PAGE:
Eastern and Western style brewing

And why would there be a difference?

Brewing Basic Black Tea

For us at Seibiant, we very much vary our style of brewing, based on the tea which we are drinking, and who we are drinking it with. For example, you will find that if you have a basic black tea like a breakfast tea, or Earl Grey, we will brew it in a teapot. We will usually give it around three minutes to brew, before pouring it into a cup, with milk if you desire, and sugar if you must. So if you ask for a takeaway tea, that’s how we prepare it for you. This is the Western style of brewing – small amount of tea, to large amount of water, and a fairly long brew. This means that in general you can only brew the tea once. Teas that require a long infusion, like the fruit teas, are also brewed in this way, in a traditional teapot.

Victorian Blackware teapot – generally used at funerals and wakes –
note the Forget me Not flowers in the decoration

As for the milk and sugar, that is a tradition in the west because the quality of tea drunk here was so poor – and needed the addition of milk and sugar to soften the bitterness and harsh astringency of the tea! This history goes back to the early days of tea being imported, and the style of teapot varied according to the context in which the tea was being drunk. Tea was originally rare, expensive, reserved for the upper classes, and the long slow brewing of a small amount of tea, meant that it went further.

Western Style brewing – Carissa Tanton

Eastern Style Brewing – Gong Fu

Eastern style brewing, or Gong Fu brewing, consists of using a small teapot or gaiwan, anything from 80ml to 150ml, rarely any bigger, and infusing whole leaf tea multiple times for short lengths of time.  Depending on the style of leaf, the tea is usually drunk in smaller cups with no added ingredients.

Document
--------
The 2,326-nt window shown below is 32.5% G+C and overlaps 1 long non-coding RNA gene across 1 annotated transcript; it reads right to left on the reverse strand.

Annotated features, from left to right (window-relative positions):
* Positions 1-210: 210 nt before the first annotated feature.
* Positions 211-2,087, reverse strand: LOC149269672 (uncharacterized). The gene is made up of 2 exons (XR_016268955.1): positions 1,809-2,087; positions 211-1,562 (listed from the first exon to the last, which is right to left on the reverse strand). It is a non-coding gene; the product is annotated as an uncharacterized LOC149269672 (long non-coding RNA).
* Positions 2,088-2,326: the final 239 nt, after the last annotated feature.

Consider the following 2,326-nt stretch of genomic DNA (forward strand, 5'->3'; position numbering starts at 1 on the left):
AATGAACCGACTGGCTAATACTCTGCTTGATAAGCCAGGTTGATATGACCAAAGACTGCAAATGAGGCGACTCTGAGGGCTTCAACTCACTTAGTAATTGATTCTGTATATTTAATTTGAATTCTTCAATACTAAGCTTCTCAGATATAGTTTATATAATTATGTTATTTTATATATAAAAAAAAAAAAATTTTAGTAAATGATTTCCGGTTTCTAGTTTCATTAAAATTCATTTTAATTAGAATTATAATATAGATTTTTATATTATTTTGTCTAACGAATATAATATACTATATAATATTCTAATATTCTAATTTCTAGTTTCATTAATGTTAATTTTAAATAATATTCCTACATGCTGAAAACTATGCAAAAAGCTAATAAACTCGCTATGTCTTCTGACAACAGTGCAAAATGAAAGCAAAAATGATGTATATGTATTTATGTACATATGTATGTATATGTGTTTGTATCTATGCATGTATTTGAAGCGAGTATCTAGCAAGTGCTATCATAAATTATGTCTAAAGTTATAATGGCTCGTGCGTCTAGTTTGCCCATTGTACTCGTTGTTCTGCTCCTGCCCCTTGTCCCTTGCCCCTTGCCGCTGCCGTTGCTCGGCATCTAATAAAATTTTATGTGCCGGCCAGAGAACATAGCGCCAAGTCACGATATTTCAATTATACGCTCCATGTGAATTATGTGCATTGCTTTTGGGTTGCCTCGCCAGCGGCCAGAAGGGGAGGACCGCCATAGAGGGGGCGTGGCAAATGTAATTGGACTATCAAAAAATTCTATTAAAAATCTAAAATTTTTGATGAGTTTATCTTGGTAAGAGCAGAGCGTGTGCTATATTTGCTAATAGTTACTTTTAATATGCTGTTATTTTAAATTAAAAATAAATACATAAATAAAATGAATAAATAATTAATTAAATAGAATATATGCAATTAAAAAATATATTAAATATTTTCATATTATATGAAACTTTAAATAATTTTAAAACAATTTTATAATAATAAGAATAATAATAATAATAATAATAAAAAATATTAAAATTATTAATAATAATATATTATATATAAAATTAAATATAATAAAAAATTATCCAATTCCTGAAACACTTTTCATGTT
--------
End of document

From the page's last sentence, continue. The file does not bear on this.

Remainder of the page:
A range of brewing vessels

The large teapot with willow handle is from Northern Pots – click here to go to Will’s website. The little white one came back from Japan with Iwan and Carissa, and it’s a stunning little pot – tiny, with a mesh all around the inside – perfect!

So essentially, this method uses more tea to less water, a short steeping time, and the tea can be brewed multiple times. It allows for an extended tea drinking session, and is a better method for exploring the nuances in flavour that each subsequent infusion brings to the tea. This method is called Gong Fu brewing, with Gong Fu translating roughly as ‘skilled method’. It is a way of brewing suitable for those who really want to appreciate the flavour and health benefits (no added ingredients) of premium tea.  

For our tea, we recommend using the Eastern style of brewing, and this is always the method used at our tea tastings.  Most quality teas can be steeped several times and will change in flavour and character with each infusion.  This method gives tea drinkers the time to relax in peace or spend quality time with friends and family.  If you have never experienced the tradition of Asian-style tea making before, you will be delightfully surprised at just how relaxing and pleasurable it can be.

Processed with VSCO with a9 preset – gaiwan and teacups made by Crochendy Bethesda, especially for us
Small teapot which I use exclusively for shou puerh, as the clay tends to take on the flavour of the tea

The brewing method in these photos above, feature oolong and puerh teas, both Chinese teas. In Japan, the preferred method is the kyusu, shown below, but the houhin is also used. A houhin is a flatter style of gaiwan. An open bowl is used for gyokuro, and other good quality green teas, often ridged, and with a pouring spout – this is called a Shiboridashi.

This is an excellent article with great videos on the use of various Japanese brewing vessels – just click here to watch – the website is hojotea.com

So, if you’re in the shop, don’t hesitate to ask about our different brewing styles, we are more than happy to demonstrate for you – and one day, we may feel able to start tea tastings again!

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